I found the first two specimens at night on a Sycamore stump in woodland alongside the Devil’s Spittleful Nature Reserve (NR) but I have found no more there since. A nocturnal species, this one also has a specific habitat namely decaying Sycamore trees with black wood mould. In 1982 this species was only found at one site, Windsor Forest in Berkshire, but since then it seems to be extending its range. On the 30th June I found a small colony at another woodland site, this time on a decaying bough of Sycamore with the black wood mould present and counted twelve beetles there altogether. Nearby, on some recently cut Sycamore logs I found four more investigating the bark, which were in the first stages of decay. A small species, only about 3.5mm long, they are very active beetles but when still they blend in well with the background showing a rather flattened appearance. Identification confirmed by Paul Whitehead.
Prionus coriarius (Cerambycidae: Na):24.07.2008
Otherwise known as the Sawyer or Tanner beetle, this is our largest Longhorn species. I’ve only seen this one on two occasions, once when I saw one fly across a woodland clearing, and the second when I was lucky enough to see exiting a decaying Oak tree. Both sightings were made at night in woodlands alongside the Devil’s Spittleful NR. The largest measured 45mm in length. A rarely seen species, this one is reputed to be attracted to moth lights occasionally.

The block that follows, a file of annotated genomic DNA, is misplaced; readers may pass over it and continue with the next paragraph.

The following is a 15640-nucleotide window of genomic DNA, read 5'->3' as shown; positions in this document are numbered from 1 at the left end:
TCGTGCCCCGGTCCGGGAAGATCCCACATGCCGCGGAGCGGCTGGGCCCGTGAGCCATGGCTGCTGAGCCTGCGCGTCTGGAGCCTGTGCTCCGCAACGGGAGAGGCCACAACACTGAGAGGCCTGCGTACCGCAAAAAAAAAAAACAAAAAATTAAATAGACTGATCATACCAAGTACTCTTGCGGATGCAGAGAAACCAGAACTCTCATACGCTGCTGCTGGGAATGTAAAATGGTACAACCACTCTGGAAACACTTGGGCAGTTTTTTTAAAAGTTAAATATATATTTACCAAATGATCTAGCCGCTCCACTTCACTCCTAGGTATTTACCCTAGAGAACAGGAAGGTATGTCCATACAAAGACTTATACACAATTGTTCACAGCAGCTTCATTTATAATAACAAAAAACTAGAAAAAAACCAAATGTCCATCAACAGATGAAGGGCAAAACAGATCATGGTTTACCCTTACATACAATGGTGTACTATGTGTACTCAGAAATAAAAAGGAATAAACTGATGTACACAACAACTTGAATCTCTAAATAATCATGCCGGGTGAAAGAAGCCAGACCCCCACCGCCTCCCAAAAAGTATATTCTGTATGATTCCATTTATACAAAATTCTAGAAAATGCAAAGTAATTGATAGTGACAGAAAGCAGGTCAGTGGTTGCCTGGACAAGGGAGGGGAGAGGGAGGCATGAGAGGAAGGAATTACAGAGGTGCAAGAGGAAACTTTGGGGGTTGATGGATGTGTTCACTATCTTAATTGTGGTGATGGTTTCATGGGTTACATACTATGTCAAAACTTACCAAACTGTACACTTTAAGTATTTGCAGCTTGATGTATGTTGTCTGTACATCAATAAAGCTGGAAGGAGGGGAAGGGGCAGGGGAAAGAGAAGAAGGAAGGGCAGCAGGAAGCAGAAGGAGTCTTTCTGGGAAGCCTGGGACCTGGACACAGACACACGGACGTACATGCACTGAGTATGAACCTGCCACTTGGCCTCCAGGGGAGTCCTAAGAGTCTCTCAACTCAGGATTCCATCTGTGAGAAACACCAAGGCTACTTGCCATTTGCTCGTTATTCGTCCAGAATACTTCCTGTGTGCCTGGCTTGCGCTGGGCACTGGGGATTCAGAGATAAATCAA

Tetropium gabrieli (Cerambycidae: local):26.06.2010.
The Larch Longhorn. Another nocturnal species. I have found a small colony of these at Chaddersley wood on a pile of Larch logs. It has also been recorded at the Wyre Forest. This species can be heavily parasitized by ichneuman wasps. The size of the beetle varies from 8mm to 18mm and they begin to appear in late April through till late July.
Arhopalus rusticus (Cerambycidae: local):26.06.2010.
The Dusky Longhorn. This species is well established around Kidderminster and found just about anywhere where there are pine trees but as it is nocturnal it is also rarely seen. This one was recorded at Chaddersley wood, but I have also seen it at the Devil’s Spittleful NR and Trimpley reservoir. It lives on living as well as decaying trees and size varies from 10mm to 30mm. I normally see the first ones in late June until early September.